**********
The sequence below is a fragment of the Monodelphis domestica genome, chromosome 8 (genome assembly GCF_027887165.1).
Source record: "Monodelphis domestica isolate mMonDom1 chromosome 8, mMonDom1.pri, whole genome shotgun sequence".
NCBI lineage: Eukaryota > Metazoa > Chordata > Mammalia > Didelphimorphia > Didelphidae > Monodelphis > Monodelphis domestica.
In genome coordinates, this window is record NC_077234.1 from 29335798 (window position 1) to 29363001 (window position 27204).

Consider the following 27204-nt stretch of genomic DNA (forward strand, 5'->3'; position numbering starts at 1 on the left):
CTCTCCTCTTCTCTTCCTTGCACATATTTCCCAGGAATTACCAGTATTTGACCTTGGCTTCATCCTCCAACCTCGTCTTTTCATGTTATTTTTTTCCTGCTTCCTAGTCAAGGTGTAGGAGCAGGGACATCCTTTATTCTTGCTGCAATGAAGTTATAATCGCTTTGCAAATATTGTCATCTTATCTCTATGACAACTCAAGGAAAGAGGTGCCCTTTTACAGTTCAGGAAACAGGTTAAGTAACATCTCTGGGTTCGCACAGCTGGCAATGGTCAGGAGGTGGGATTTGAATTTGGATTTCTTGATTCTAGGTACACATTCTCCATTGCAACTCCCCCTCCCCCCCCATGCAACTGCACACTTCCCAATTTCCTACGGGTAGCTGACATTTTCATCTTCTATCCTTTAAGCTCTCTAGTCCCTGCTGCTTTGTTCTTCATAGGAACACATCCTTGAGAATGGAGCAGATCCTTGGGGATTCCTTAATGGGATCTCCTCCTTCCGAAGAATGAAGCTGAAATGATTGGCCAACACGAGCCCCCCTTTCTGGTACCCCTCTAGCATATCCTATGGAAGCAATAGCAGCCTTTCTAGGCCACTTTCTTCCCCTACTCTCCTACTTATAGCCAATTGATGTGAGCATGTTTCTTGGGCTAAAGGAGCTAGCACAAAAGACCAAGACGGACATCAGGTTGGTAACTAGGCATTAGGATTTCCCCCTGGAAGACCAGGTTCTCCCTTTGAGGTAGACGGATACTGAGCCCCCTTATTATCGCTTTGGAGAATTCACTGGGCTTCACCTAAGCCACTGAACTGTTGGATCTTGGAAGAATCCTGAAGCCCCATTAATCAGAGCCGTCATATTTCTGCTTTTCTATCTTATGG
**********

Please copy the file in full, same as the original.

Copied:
The sequence below is a fragment of the Monodelphis domestica genome, chromosome 8 (genome assembly GCF_027887165.1).
Source record: "Monodelphis domestica isolate mMonDom1 chromosome 8, mMonDom1.pri, whole genome shotgun sequence".
NCBI lineage: Eukaryota > Metazoa > Chordata > Mammalia > Didelphimorphia > Didelphidae > Monodelphis > Monodelphis domestica.
In genome coordinates, this window is record NC_077234.1 from 29335798 (window position 1) to 29363001 (window position 27204).

Consider the following 27204-nt stretch of genomic DNA (forward strand, 5'->3'; position numbering starts at 1 on the left):
CTCTCCTCTTCTCTTCCTTGCACATATTTCCCAGGAATTACCAGTATTTGACCTTGGCTTCATCCTCCAACCTCGTCTTTTCATGTTATTTTTTTCCTGCTTCCTAGTCAAGGTGTAGGAGCAGGGACATCCTTTATTCTTGCTGCAATGAAGTTATAATCGCTTTGCAAATATTGTCATCTTATCTCTATGACAACTCAAGGAAAGAGGTGCCCTTTTACAGTTCAGGAAACAGGTTAAGTAACATCTCTGGGTTCGCACAGCTGGCAATGGTCAGGAGGTGGGATTTGAATTTGGATTTCTTGATTCTAGGTACACATTCTCCATTGCAACTCCCCCTCCCCCCCCATGCAACTGCACACTTCCCAATTTCCTACGGGTAGCTGACATTTTCATCTTCTATCCTTTAAGCTCTCTAGTCCCTGCTGCTTTGTTCTTCATAGGAACACATCCTTGAGAATGGAGCAGATCCTTGGGGATTCCTTAATGGGATCTCCTCCTTCCGAAGAATGAAGCTGAAATGATTGGCCAACACGAGCCCCCCTTTCTGGTACCCCTCTAGCATATCCTATGGAAGCAATAGCAGCCTTTCTAGGCCACTTTCTTCCCCTACTCTCCTACTTATAGCCAATTGATGTGAGCATGTTTCTTGGGCTAAAGGAGCTAGCACAAAAGACCAAGACGGACATCAGGTTGGTAACTAGGCATTAGGATTTCCCCCTGGAAGACCAGGTTCTCCCTTTGAGGTAGACGGATACTGAGCCCCCTTATTATCGCTTTGGAGAATTCACTGGGCTTCACCTAAGCCACTGAACTGTTGGATCTTGGAAGAATCCTGAAGCCCCATTAATCAGAGCCGTCATATTTCTGCTTTTCTATCTTATGG